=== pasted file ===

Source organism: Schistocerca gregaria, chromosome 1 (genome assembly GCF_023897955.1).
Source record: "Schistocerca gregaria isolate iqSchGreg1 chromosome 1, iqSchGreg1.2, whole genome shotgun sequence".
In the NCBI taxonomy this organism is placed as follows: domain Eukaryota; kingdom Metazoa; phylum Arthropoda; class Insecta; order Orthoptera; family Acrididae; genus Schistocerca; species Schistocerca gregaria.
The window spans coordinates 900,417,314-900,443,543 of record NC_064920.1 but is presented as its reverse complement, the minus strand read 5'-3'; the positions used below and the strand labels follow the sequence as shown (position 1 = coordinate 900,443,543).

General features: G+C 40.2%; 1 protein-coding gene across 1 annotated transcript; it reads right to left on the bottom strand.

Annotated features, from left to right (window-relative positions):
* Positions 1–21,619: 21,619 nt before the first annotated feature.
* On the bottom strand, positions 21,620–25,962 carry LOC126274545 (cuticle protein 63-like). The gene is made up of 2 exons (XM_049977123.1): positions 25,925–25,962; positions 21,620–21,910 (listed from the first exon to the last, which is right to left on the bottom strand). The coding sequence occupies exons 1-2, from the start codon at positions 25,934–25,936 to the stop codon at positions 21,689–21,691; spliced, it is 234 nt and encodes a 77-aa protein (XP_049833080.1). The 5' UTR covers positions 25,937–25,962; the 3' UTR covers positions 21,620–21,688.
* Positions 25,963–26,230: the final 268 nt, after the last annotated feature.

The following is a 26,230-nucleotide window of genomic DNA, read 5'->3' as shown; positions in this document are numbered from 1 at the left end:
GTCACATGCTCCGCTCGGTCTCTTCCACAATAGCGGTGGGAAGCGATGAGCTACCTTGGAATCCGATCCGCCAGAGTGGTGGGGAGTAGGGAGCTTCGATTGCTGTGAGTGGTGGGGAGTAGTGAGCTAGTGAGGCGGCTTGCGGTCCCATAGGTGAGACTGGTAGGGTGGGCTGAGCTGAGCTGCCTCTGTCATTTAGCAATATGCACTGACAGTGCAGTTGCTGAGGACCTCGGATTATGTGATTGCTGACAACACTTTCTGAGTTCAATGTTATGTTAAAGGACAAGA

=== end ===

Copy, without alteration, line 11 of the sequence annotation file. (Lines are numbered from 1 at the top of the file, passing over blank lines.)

GTCACATGCTCCGCTCGGTCTCTTCCACAATAGCGGTGGGAAGCGATGAGCTACCTTGGAATCCGATCCGCCAGAGTGGTGGGGAGTAGGGAGCTTCGATTGCTGTGAGTGGTGGGGAGTAGTGAGCTAGTGAGGCGGCTTGCGGTCCCATAGGTGAGACTGGTAGGGTGGGCTGAGCTGAGCTGCCTCTGTCATTTAGCAATATGCACTGACAGTGCAGTTGCTGAGGACCTCGGATTATGTGATTGCTGACAACACTTTCTGAGTTCAATGTTATGTTAAAGGACAAGA